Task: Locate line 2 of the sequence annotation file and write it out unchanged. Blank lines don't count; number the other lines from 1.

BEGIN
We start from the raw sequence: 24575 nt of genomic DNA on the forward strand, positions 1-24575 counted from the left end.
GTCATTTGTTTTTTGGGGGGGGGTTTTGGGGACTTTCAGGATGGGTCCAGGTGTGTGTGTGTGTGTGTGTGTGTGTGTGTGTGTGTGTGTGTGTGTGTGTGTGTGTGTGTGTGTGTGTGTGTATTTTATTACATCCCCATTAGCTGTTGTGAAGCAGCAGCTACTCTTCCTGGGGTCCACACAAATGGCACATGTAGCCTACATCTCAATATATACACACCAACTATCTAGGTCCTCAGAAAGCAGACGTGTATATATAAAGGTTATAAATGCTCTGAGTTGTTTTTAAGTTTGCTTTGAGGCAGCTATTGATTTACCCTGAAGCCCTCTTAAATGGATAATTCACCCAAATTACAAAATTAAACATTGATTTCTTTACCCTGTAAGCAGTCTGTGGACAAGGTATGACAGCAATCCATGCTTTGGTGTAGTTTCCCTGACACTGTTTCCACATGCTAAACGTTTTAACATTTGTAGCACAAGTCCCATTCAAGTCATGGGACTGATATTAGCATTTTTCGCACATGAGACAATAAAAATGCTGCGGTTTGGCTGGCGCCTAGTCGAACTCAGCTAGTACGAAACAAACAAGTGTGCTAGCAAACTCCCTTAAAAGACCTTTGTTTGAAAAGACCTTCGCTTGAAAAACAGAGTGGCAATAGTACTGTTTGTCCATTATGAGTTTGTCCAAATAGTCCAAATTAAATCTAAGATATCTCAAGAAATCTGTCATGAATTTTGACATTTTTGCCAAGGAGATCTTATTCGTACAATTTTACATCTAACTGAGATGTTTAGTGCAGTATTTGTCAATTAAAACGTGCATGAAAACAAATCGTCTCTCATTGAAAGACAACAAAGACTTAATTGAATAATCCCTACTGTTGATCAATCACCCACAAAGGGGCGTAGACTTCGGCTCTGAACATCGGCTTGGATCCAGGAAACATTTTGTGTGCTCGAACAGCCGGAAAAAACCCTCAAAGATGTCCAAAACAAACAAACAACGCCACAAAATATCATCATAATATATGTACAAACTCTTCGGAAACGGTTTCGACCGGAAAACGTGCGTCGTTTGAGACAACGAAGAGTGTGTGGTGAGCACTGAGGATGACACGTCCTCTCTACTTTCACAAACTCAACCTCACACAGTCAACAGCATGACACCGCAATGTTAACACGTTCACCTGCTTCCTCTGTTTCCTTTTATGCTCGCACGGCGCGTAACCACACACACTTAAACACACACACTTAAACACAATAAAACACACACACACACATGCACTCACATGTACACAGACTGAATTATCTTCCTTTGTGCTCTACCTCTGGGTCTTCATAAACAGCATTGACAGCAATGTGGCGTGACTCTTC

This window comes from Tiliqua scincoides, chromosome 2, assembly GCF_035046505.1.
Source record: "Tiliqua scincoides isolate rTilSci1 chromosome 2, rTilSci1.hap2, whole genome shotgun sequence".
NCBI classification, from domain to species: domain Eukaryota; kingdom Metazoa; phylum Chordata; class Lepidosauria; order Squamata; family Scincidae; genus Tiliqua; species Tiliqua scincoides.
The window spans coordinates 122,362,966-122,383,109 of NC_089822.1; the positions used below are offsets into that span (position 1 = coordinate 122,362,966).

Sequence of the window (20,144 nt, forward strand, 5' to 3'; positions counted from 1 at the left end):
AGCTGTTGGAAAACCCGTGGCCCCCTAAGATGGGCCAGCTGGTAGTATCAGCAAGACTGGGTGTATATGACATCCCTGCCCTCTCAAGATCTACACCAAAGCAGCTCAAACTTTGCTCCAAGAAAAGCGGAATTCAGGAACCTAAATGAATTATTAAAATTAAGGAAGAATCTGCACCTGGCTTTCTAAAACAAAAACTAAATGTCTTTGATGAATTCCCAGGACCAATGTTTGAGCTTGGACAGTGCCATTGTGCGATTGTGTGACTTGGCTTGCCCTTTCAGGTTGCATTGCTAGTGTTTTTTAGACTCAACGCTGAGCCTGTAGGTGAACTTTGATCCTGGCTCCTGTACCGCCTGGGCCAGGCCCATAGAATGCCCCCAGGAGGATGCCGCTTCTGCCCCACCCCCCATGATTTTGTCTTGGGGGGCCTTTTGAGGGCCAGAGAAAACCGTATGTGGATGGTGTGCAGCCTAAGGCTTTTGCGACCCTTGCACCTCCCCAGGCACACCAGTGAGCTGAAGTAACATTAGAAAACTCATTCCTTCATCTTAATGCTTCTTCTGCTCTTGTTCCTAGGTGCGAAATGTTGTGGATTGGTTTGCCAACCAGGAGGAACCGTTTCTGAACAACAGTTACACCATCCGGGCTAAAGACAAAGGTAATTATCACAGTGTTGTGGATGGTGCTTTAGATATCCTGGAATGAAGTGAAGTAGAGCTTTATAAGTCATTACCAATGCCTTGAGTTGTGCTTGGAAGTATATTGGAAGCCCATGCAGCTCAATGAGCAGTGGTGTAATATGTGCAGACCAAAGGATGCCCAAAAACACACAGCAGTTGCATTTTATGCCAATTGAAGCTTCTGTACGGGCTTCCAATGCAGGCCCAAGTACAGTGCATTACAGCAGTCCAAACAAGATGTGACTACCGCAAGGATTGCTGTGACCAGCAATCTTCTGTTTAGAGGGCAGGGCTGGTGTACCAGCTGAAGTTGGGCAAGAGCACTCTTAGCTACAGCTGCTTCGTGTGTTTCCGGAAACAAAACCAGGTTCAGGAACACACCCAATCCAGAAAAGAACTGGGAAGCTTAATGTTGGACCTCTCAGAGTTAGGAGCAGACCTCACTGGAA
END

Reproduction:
GTCATTTGTTTTTTGGGGGGGGGTTTTGGGGACTTTCAGGATGGGTCCAGGTGTGTGTGTGTGTGTGTGTGTGTGTGTGTGTGTGTGTGTGTGTGTGTGTGTGTGTGTGTGTGTGTGTGTGTATTTTATTACATCCCCATTAGCTGTTGTGAAGCAGCAGCTACTCTTCCTGGGGTCCACACAAATGGCACATGTAGCCTACATCTCAATATATACACACCAACTATCTAGGTCCTCAGAAAGCAGACGTGTATATATAAAGGTTATAAATGCTCTGAGTTGTTTTTAAGTTTGCTTTGAGGCAGCTATTGATTTACCCTGAAGCCCTCTTAAATGGATAATTCACCCAAATTACAAAATTAAACATTGATTTCTTTACCCTGTAAGCAGTCTGTGGACAAGGTATGACAGCAATCCATGCTTTGGTGTAGTTTCCCTGACACTGTTTCCACATGCTAAACGTTTTAACATTTGTAGCACAAGTCCCATTCAAGTCATGGGACTGATATTAGCATTTTTCGCACATGAGACAATAAAAATGCTGCGGTTTGGCTGGCGCCTAGTCGAACTCAGCTAGTACGAAACAAACAAGTGTGCTAGCAAACTCCCTTAAAAGACCTTTGTTTGAAAAGACCTTCGCTTGAAAAACAGAGTGGCAATAGTACTGTTTGTCCATTATGAGTTTGTCCAAATAGTCCAAATTAAATCTAAGATATCTCAAGAAATCTGTCATGAATTTTGACATTTTTGCCAAGGAGATCTTATTCGTACAATTTTACATCTAACTGAGATGTTTAGTGCAGTATTTGTCAATTAAAACGTGCATGAAAACAAATCGTCTCTCATTGAAAGACAACAAAGACTTAATTGAATAATCCCTACTGTTGATCAATCACCCACAAAGGGGCGTAGACTTCGGCTCTGAACATCGGCTTGGATCCAGGAAACATTTTGTGTGCTCGAACAGCCGGAAAAAACCCTCAAAGATGTCCAAAACAAACAAACAACGCCACAAAATATCATCATAATATATGTACAAACTCTTCGGAAACGGTTTCGACCGGAAAACGTGCGTCGTTTGAGACAACGAAGAGTGTGTGGTGAGCACTGAGGATGACACGTCCTCTCTACTTTCACAAACTCAACCTCACACAGTCAACAGCATGACACCGCAATGTTAACACGTTCACCTGCTTCCTCTGTTTCCTTTTATGCTCGCACGGCGCGTAACCACACACACTTAAACACACACACTTAAACACAATAAAACACACACACACACATGCACTCACATGTACACAGACTGAATTATCTTCCTTTGTGCTCTACCTCTGGGTCTTCATAAACAGCATTGACAGCAATGTGGCGTGACTCTTC